Teen arrested during prom
A 17-year-old was arrested May 5 after attending the North Augusta High School prom intoxicated.
Paige Day, an assistant principal, alerted an officer working the prom at the municipal building that a teen seemed to be intoxicated and she wanted the officer to talk with him, according to a North Augusta Public Safety incident report.
The officer took the teen, Charles Layton Neikirk, to the second floor and asked him if he had been drinking and Neikirk said no. However, the officer could smell alcohol on his breath. The officer then asked him what he had in his pockets because he would not keep his hands out of them. In response, Neikirk took everything out of his pockets, threw them on the floor, and placed his hands into his pockets before pushing the officer and cursing, according to the report.
Neikirk was then arrested and
charged with public drunk. He continued to use profanity as he was taken from the building. When he was taken to public safety headquarters by another officer, he remained disorderly and refused to be fingerprinted or sign any paperwork, the report stated.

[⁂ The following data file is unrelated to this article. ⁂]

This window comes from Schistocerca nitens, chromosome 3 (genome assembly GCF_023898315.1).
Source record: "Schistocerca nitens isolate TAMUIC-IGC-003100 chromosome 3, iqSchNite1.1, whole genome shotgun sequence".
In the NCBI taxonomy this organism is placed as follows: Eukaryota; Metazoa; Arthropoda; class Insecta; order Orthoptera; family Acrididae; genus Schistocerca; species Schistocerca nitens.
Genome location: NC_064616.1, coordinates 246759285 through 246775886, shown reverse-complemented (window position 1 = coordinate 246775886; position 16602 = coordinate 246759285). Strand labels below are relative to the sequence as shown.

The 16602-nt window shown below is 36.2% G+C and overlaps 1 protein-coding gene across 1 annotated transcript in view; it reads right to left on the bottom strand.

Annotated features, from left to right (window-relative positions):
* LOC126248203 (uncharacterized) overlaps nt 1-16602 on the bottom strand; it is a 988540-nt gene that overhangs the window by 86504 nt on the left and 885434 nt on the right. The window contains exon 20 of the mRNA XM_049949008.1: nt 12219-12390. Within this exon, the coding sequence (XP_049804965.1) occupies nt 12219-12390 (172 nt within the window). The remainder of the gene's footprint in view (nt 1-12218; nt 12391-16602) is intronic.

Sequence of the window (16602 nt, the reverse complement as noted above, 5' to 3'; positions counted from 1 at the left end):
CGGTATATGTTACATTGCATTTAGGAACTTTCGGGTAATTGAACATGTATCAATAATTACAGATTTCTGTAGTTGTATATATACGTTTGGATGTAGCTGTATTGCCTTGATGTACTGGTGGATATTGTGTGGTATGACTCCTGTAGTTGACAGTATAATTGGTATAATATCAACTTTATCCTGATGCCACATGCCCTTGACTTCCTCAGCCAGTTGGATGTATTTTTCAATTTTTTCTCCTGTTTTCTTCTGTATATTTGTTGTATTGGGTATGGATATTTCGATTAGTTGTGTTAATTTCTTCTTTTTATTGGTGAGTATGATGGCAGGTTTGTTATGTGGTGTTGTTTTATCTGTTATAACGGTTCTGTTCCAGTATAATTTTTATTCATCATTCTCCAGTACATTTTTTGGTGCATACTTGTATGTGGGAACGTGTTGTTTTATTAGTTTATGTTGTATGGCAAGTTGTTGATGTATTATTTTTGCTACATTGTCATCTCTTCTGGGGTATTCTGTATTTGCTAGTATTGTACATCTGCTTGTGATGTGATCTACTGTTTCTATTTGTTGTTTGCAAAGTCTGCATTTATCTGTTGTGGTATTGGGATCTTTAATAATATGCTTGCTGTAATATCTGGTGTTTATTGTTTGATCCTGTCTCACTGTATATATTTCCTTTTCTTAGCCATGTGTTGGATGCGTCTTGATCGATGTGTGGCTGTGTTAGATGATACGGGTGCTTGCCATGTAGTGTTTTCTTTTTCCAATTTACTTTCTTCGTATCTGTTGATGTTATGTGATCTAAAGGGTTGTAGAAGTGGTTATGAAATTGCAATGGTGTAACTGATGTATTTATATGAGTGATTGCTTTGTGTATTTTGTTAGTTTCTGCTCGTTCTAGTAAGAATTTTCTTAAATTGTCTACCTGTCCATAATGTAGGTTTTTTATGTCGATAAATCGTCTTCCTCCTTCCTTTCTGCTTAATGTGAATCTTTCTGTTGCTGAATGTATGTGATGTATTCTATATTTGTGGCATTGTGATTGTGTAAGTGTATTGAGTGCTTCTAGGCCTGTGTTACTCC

Stolen check not cashed
An employee of First Citizens Bank alerted police Thursday after a man attempted to cash a stolen check.
Clifton Still, 67, of the 2200 block of Morningside Drive in Augusta, told North Augusta Public Safety officers that three unknown men picked him up from Broad Street and told him that “they would pay him $100 to do some light work,” according to an incident report.
The men then drove to a business near Edgefield Industrial Park, where one man went in. When he came back out, they went to the BP Kangaroo gas station on West Martintown Road where one man got out and stayed. The remaining men and Still then went to Kroger on Knox Avenue where the men wrote Still’s name on the check and told him to go to First Citizens Bank and cash it. In return, they would give him money for cashing the check.
A bank employee noticed the check, which was from Condrey Automotive, had an unauthorized signature on it after checking the bank’s signature cards, and he contacted the business. After a check of its checkbook, the business informed the bank that several checks were missing and that they did not know Still nor did they write the check.
Police were not able to locate the men or vehicle Still described at Kroger. The reporting officer had Still complete a written statement and the officer took the check as evidence.